Microsoft’s GrowthX Accelerator, a virtual programme providing extensive access to Microsoft platforms and corporate partners, is a major boost for – and significant recognition of – the Middle East’s dynamic and fast-growing B2B tech ecosystem.
The enthusiasm surrounding its announcement also reflects a growing appetite among large corporates in the region to find new and better avenues for tapping into local innovation and talent.
Such attitudes are captured in the rollcall of multinational enterprises engaging with GrowthX, a programme designed to bridge the gap between corporates and B2B start-ups. In conversation, regional business leaders admit that such levels of buy-in reflects a significant shift in attitude.
Those seeking to build bridges have traditionally seen more success bringing global start-ups to large enterprises in the region, but had fewer wins when it comes to equivalent corporate partnerships with local players. As the ecosystem grows, however, there is an increasing willingness on the part of corporate players to foster local entrepreneurship.
One multinational keen to leverage regional talent through GrowthX is Unilever. Asad Rehman, Unilever’s regional director of media and digital transformation, acknowledges local partnerships remain in their relative infancy, but he is clearly enthused by the programme’s transformative potential.
“The is an incredible amount of innovation going on across the region,” Rehman says. “Globally, Unilever has a great track-record of supporting and partnering with start-ups through a number of initiatives. Previously in the Middle East, however, we possibly thought the critical mass didn’t yet exist for us to launch such programmes here.
“Therefore, by joining with Microsoft, we’re taking something of a leap of faith, testing the ecosystem out and also prepping internally in order to embrace these opportunities. I’m personally incredibly excited; in terms of the next stage of development, the region feels ready to make a massive leap forward.”
The talk of internal preparation is indicative of how participating corporates are keen to maximise the value of any partnership arising from the programme. Too often, accelerators are designed around a problem statement that is hypothetical in nature and not backed by live clients. GrowthX aims pair the right solution provider with the right industry partner, driving maximum value for both sides.
Executives and consultants engaged in the process stress the need for participating start-ups to be focused on “real-world problems”. It is also incumbent on participating corporates to identify the challenges they’re hoping to address – “If you look for a solution without a problem, you’ll have a lot more difficulty when it comes to implementation,” believes Rehman.
Etihad Aviation Group knows what it is looking for from GrowthX participants. “Sustainability, automation and solutions that can help enhance guest and employee experience,” says Kai Ling Ting, innovation lead for digital technology and innovation. “The right cultural fit happens when start-up partners understand our priorities and share our vision of what could be, working with us in a collaborative and agile manner towards achieving that goal.”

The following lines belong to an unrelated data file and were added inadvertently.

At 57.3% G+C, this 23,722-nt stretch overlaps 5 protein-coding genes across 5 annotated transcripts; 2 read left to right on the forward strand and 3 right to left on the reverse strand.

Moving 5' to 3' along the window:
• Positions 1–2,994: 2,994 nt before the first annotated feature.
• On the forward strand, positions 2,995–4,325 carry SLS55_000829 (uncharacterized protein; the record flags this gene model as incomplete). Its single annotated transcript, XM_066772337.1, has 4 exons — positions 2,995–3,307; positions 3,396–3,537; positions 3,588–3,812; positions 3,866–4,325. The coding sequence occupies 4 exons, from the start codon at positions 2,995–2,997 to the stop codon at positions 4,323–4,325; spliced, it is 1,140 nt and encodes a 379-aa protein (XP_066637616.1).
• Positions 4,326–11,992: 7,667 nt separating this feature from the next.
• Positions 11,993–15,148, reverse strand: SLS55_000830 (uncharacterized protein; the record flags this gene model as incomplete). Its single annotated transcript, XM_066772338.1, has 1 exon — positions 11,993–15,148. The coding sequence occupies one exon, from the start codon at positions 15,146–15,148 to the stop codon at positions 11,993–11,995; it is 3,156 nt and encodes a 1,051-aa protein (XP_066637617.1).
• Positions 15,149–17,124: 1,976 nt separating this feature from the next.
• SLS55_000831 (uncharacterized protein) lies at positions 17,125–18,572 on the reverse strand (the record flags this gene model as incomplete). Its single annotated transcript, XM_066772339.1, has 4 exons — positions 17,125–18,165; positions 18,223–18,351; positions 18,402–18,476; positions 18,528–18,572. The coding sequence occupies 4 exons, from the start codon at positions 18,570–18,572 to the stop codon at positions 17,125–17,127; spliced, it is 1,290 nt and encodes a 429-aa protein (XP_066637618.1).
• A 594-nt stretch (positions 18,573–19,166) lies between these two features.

Unilever has identified two key areas of focus: telemedicine and hygiene; and the leveraging of first-party data. “We’re certainly not taking a shotgun approach, but there’s a lot of scope within those spaces,” says Rahman. “We’ve assembled a seven-to-eight-person team who are real experts in terms of the challenges we face in these areas. They will be investing considerable time and effort helping start-up partners finetune their product proposition, helping them get ready for the unique market requirements.”
Collaboration is king
Etihad, Unilever, Akbank, are among the first cohort of corporate engagement partners, with players such as KPMG and Accenture also bringing a selection of use cases from their extensive client lists – more partner announcements are expected imminently. They will help forge partnerships across the start-up-corporate divide, as well as serve in a knowledge partner and mentoring capacity.
The number one reason a start-up fails is that it’s not addressing a market need. The best way to know you’re solving a problem is working with tier one corporates and governments. The value of having a safe and supportive entry point into a large organisation is huge, but, as one participating director puts it, “nobody can make it alone; it’s about creating an entire ecosystem, collaborating together to solve the biggest pain points in the region. It’s hugely exciting.”
All are in agreement that greater collaboration and mutual understanding will drive progress.
“Speak to start-ups in the region, I hear a couple of common complaints,” another consultant based in the region explains. “The regulatory framework is not always supportive for those looking to experiment and adapt quickly; and there is a lack of access to mentorship and capital. Programmes such as GrowthX are directly addressing these issues and bringing maturity into the market incredibly quickly.”
The journey towards becoming a global tech and entrepreneurship hub is well underway, prompting greater urgency for start-ups that are not yet part of the ecosystem to engage. “There is so much potential in the region and [Etihad] looks forward to seeing the innovative solutions that will come forward to address the problems we have,” says Ting.
“If you’re considering this market, the time is now,” agrees Rehman. “We’re going to see an increase in government spending, an increase in economic activity. The socio-political environment is also changing. My message to any entrepreneur would be you need to embrace this opportunity.”